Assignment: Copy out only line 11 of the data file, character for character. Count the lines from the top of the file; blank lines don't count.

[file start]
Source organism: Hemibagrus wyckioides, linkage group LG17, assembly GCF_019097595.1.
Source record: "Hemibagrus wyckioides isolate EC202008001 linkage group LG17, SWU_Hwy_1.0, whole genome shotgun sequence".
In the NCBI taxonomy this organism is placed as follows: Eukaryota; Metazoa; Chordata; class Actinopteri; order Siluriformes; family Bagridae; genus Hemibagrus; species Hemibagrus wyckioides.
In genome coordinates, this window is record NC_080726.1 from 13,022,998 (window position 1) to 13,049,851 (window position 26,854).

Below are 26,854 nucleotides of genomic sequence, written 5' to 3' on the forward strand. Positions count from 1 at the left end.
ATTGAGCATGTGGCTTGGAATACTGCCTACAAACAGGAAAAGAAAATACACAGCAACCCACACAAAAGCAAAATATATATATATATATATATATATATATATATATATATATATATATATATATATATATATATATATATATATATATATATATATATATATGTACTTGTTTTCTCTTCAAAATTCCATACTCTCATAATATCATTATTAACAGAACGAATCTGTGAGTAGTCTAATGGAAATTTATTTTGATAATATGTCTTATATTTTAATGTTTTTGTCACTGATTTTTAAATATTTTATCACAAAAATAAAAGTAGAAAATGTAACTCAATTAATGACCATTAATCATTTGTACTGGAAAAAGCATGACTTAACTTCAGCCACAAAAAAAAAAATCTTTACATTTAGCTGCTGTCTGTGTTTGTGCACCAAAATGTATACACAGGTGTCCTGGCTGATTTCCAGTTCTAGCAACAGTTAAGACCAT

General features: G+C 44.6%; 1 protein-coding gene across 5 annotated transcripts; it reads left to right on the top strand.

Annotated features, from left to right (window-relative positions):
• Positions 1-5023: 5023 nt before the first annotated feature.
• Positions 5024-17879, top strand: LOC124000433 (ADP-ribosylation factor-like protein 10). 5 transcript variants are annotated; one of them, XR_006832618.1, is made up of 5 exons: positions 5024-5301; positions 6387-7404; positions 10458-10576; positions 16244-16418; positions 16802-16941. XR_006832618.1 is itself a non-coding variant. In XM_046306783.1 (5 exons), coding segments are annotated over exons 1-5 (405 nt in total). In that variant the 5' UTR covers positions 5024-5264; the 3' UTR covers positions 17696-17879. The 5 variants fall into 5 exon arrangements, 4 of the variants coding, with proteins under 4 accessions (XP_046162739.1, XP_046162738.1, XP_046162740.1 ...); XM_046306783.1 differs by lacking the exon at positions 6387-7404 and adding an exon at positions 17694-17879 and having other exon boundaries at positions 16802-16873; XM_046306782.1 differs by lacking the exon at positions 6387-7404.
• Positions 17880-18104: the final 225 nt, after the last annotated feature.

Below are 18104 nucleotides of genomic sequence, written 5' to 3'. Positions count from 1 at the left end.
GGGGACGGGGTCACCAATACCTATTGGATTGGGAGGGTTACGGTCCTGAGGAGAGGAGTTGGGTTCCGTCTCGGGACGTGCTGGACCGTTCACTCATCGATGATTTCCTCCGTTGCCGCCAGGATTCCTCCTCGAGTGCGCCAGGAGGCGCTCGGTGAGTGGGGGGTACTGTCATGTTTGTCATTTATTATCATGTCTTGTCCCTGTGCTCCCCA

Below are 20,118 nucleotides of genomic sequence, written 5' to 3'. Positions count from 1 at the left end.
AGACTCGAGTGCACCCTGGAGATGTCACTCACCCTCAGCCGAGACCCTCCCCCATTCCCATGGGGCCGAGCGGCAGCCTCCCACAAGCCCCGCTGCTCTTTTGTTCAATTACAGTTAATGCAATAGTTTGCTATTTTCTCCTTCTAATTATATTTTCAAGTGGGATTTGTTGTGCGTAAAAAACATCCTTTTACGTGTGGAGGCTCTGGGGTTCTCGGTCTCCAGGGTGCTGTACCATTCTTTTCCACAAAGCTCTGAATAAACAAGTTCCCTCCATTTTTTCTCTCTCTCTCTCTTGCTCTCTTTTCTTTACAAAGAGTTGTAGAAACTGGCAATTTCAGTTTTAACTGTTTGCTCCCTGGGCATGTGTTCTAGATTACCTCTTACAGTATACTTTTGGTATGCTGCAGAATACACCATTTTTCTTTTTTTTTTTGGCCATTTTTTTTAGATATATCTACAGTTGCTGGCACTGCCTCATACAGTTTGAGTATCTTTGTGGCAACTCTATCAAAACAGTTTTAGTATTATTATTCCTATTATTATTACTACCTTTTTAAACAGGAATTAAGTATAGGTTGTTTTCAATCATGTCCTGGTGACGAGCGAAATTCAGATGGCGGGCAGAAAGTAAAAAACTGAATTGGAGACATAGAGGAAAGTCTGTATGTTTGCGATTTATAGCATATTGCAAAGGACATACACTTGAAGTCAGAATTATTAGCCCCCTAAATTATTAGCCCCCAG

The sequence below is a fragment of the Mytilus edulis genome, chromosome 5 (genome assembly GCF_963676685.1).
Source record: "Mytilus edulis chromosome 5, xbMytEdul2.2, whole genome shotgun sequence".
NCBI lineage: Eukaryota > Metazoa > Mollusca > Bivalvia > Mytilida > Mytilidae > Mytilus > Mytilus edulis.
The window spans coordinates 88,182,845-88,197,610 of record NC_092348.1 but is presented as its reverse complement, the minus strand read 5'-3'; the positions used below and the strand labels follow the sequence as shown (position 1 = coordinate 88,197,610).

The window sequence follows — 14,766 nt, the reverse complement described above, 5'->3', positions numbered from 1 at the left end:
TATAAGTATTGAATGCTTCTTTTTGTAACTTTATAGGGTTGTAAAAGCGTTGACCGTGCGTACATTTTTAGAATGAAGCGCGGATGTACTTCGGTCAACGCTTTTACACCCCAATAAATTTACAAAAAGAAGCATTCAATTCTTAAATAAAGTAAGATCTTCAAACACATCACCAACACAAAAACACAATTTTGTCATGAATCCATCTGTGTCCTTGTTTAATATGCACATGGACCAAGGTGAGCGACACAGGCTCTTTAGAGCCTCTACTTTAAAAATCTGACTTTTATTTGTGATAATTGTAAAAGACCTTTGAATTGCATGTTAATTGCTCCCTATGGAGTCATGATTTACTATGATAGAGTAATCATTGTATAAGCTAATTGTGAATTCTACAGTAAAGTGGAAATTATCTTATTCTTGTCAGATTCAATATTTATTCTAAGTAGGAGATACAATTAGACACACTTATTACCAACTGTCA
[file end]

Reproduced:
• Positions 17880-18104: the final 225 nt, after the last annotated feature.